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Paid family leave, stricter car seat rules among new laws taking effect Jan. 1

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WASHINGTON – With a new year comes new laws across Washington state.

Beginning on January 1, 2020, the following news laws will take effect statewide:


The legal age to purchase cigarettes will jump to 21 next year in the state of Washington, but days before the law was to take effect, the same law took effect nationwide.

Smoke shops on tribal reservations are exempt from the new law.


Another change involves car seat laws. Starting Jan. 1, children who are shorter than 4 feet, 9 inches will need to sit in the back with a seat belt on top of a booster, regardless of their age.

This means that middle school children who are smaller than average could have to sit in a booster seat.

House Bill 1012 says a child must remain in a booster "until the vehicle lap and shoulder seat belts fit properly, typically when the child is between the ages of eight and twelve years of age, as recommended by the American Academy of Pediatrics, or must be properly secured with the motor vehicle's safety belt properly adjusted and fastened around the child's body."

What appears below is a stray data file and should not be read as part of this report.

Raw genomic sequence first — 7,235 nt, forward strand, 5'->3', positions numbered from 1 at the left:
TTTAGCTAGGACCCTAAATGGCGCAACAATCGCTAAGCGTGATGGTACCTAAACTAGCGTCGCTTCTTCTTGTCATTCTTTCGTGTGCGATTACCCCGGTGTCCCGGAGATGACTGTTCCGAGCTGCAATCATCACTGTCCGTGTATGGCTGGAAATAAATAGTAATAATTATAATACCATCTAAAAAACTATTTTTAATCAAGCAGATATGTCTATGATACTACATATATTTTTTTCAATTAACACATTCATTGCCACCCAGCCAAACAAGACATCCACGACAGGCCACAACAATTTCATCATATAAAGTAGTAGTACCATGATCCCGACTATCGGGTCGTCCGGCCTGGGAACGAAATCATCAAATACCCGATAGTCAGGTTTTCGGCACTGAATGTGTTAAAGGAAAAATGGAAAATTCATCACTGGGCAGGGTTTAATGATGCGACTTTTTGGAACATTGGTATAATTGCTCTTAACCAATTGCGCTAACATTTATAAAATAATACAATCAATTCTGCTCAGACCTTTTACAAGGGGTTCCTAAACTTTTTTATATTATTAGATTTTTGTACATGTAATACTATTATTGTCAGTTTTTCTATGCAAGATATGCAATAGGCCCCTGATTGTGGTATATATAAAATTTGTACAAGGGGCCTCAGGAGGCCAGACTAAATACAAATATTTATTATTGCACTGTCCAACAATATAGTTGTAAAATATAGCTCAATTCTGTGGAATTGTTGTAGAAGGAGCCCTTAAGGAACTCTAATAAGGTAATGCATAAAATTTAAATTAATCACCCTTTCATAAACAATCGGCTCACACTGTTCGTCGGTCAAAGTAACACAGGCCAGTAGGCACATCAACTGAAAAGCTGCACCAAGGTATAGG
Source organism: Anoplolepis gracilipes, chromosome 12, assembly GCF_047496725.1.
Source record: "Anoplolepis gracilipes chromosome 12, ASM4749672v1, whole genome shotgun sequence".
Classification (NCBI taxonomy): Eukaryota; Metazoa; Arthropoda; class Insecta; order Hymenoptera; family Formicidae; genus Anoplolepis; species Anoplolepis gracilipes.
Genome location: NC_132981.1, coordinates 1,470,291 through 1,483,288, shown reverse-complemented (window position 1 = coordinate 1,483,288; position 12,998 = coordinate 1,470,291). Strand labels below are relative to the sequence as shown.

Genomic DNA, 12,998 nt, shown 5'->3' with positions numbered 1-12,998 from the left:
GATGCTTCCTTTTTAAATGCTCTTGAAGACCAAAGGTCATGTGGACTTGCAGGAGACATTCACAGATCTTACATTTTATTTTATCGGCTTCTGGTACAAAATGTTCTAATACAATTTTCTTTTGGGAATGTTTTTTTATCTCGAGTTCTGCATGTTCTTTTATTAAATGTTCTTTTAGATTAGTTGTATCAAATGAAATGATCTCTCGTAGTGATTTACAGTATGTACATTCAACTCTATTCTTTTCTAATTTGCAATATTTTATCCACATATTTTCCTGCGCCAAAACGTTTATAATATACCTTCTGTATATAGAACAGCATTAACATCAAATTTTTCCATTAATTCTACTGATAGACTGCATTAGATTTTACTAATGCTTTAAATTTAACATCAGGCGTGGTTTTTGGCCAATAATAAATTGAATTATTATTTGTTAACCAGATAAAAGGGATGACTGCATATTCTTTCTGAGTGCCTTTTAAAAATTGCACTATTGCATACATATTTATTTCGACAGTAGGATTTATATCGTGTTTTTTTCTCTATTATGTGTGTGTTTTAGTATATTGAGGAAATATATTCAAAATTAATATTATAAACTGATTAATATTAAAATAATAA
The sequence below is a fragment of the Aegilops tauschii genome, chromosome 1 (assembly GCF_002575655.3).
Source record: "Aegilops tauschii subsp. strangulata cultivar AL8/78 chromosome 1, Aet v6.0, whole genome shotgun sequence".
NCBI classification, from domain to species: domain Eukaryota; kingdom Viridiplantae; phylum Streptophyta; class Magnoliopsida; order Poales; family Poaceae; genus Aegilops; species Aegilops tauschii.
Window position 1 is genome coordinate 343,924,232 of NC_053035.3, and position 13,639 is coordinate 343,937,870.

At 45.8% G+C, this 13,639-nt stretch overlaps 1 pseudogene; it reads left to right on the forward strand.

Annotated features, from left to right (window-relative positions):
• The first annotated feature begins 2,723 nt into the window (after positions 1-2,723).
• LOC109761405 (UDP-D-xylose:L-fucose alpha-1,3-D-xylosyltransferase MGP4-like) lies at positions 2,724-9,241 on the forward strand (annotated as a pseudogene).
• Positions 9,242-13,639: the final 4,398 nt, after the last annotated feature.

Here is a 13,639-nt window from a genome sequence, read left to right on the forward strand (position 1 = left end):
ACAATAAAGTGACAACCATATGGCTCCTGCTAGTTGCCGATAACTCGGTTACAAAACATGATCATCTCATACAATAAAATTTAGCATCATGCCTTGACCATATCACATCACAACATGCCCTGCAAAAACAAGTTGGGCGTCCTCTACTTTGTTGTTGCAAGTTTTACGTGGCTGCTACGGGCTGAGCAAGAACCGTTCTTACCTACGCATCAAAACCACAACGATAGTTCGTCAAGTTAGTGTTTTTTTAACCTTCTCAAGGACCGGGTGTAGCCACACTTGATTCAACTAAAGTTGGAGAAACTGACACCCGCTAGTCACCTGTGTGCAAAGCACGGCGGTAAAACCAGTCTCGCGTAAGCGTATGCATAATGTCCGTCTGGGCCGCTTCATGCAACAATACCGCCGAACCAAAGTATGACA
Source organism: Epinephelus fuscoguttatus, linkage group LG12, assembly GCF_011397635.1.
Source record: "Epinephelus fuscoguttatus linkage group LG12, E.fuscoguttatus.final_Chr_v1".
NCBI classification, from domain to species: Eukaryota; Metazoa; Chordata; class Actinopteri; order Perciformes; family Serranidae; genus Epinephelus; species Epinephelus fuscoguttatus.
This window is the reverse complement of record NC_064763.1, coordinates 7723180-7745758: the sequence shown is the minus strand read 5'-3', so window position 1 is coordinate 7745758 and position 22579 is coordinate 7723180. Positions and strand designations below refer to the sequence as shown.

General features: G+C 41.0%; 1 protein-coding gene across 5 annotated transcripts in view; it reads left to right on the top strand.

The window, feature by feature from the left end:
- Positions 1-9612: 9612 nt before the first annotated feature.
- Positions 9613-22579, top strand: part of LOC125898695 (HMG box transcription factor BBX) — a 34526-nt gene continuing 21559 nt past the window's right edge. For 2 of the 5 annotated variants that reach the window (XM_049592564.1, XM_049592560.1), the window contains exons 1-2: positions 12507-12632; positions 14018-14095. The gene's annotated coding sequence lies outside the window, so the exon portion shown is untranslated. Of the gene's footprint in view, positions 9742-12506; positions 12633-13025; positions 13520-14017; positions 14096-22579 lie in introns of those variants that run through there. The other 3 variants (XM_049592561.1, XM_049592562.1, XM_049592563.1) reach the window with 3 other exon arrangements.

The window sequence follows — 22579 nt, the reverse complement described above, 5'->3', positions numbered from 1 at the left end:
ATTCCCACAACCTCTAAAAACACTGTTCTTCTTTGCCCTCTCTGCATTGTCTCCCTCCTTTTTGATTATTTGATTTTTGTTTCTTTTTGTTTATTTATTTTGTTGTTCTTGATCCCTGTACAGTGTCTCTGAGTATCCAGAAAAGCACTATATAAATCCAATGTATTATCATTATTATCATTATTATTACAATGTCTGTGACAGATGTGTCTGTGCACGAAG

Children under 13 years old must sit in the back seat of the vehicle.

For children under 2 years old, they must remain in rear-facing car seats until they reach the height and weight specifications set by the seat manufacturer. Children aged 2 to 4 can be forward-facing in a car seat until they reach the specifications for a booster seat.


The minimum wage is also going up to $13.50 statewide in 2020, with exceptions based on city laws and how many people a company employs.

According to the state Department of Labor and Industry, employers can also pay some workers less than the state minimum wage, including:

  • Minors 14 to 15 years old (no less than 85% of minimum wage).
  • Workers who meet certain criteria (see below).
  • Jobs that are exempt from the Minimum Wage Act.

Employers can apply for a sub-minimum wage certificate in the following areas:

  • Certificated on-the-job learners (no less than 85% of minimum wage).
  • Certificated student workers and student learners (no less than 75% of minimum wage).
  • Certificated workers with disabilities.
  • Certain apprentices.


People will also now have the right to take up to 12 to 18 weeks of paid family leave, so long as they’ve worked a minimum of 820 hours in a year.

This can be for reasons including a serious illness of a qualifying family member, or a birth of a child.

When you take paid leave, you could receive up to 90 percent of your weekly pay — up to a maximum of $1,000 a week.

According to the state website, certain workers are not automatically eligible for paid leave, including:

  • Federal employees
  • People employed by businesses located on tribal land (see below)
  • Self-employed people who choose not to opt in to the state program

Learn more here.

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